Treatment of Squamous Cell Carcinoma in a Great Indian Hornbill (Buceros bicornis)
American Association of Zoo Veterinarians Conference 2008
Eric Baitchman1, DVM, DACZM; Vincent W. Li2, MD, MBA; William W. Li2, MD; Christopher Bonar3, VMD; Jörg Mayer4, DMV, MSc; Shawn Caron1, DVM; Hayley Murphy1, DVM
1Zoo New England, Boston, MA, USA; 2Angiogenesis Foundation, Cambridge, MA, USA; 3Cleveland Metroparks Zoo, Cleveland, OH, USA; 4Cummings School of Veterinary Medicine, Tufts University, North Grafton, MA, USA


Annual skull radiographic screening of a 38-year-old female great Indian hornbill (Buceros bicornis) identified a small lesion in the rhinotheca rostral to the casque/beak interface. Excisional biopsy confirmed squamous cell carcinoma (SCC), with no invasion of tumor into the casque. Radiographs were repeated every 3 months. Treatment with oral meloxicam was initiated for its potential effect against carcinoma.2

Nine months after initial diagnosis radiographs revealed a 5-cm diameter mass in the rostral casque. The casque was nearly completely resected and the floor of the casque space was aggressively debrided. Histopathologic examination confirmed SCC. Topical treatment was begun using a previously described drug combination, OLCAT-005, to inhibit angiogenesis in cutaneous neoplasms, thereby inducing regression or suppressing tumor regrowth.1,3,4 Therapy consisted of equal parts by weight of imiquimod 5%, tretinoin 0.1%, calcipotriene 0.005%, diclofenac 3%, and hydrocortisone valerate 0.2%, mixed together and applied locally to the site three times a week. Meloxicam was discontinued.

Biopsy was negative after 5 months, and treatment was discontinued. The tumor remained in remission for 5 months until recurrent SCC was discovered by biopsy. Surgical debridement and topical therapy was repeated using the protocol above. At the time of submission of this abstract, >2 years since initial diagnosis and 15 months since initiation of treatment, the animal continues to receive topical antiangiogenesis treatment.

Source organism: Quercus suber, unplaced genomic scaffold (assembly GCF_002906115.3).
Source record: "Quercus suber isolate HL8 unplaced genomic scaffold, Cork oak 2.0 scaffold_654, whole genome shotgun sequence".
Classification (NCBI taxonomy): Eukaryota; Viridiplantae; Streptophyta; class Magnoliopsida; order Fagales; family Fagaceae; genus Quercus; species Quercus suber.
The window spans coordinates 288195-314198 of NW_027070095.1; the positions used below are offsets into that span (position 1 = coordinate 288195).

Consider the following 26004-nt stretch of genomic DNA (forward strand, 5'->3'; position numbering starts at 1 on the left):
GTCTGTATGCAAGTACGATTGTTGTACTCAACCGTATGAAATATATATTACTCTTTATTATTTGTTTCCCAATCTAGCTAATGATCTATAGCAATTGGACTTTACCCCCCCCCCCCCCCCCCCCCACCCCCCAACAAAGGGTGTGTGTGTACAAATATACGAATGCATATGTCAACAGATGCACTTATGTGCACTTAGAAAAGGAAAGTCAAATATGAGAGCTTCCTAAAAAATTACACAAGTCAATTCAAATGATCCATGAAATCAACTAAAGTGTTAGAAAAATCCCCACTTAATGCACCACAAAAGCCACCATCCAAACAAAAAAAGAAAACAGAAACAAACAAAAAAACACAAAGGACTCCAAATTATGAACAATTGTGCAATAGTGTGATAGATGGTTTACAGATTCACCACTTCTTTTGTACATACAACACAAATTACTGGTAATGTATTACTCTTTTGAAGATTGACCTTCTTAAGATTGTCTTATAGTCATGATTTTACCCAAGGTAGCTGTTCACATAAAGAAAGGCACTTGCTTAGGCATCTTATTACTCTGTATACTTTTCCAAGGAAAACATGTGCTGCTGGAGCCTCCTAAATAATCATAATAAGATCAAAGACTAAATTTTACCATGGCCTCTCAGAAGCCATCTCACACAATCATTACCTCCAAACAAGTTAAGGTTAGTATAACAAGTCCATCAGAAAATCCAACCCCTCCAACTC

The authors conclude that early detection via annual skull radiographs, aggressive resection and debridement, and adjunct antiangiogenic treatment can produce long-term survival in management of SCC in great Indian hornbills.


The authors gratefully acknowledge the advice and support of Dr. Kathryn Gamble, Coraciiformes TAG veterinary advisor. Treatment of this bird could not have been done without the excellent assistance of the veterinary technicians, animal curators, and bird keepers of Zoo New England.

Literature Cited

1.  Li, V.W., R.A. Ball, N. Vasan, W.W. Li. 2005. Antiangiogenic therapy for squamous cell carcinoma using combinatorial agents. J. Clin. Oncol. 23(16S):3032.

2.  Liu, J.-F., S.-W. Zhang, G.G. Jamieson, G.-J. Zhu, T.-C. Wu, T.-N. Zhu, B.-E. Shan, and P.A. Drew. 2008. The effects of a COX-2 inhibitor meloxicam on squamous cell carcinoma of the esophagus in vivo. Int. J. Cancer. 122:1639–1644.

3.  Wilson, R.W., E.E. Hammond, K.C. Gamble, V.W. Li, W. Li, T.N. Tully, M.A. Mitchell, C.J. Bonar, M.M. Garner, G. Mauldin, and R.F. Aguilar. 2004. Squamous cell carcinoma in a great Indian hornbill (Buceros bicornis). Proc. Am. Assoc. Zoo Vet. Annu. Meet. Pp. 376–381.

4.  Zand, S., W.W. Li, V.W. Li. 2004. Efficacy of topical antiangiogenic therapy for basal cell and squamous cell carcinoma: A case series of 123 lesions. J. Am. Ac. Dermatol. 50:8.


Speaker Information
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Eric Baitchman, DVM, DACZM
Zoo New England
Boston, MA, USA

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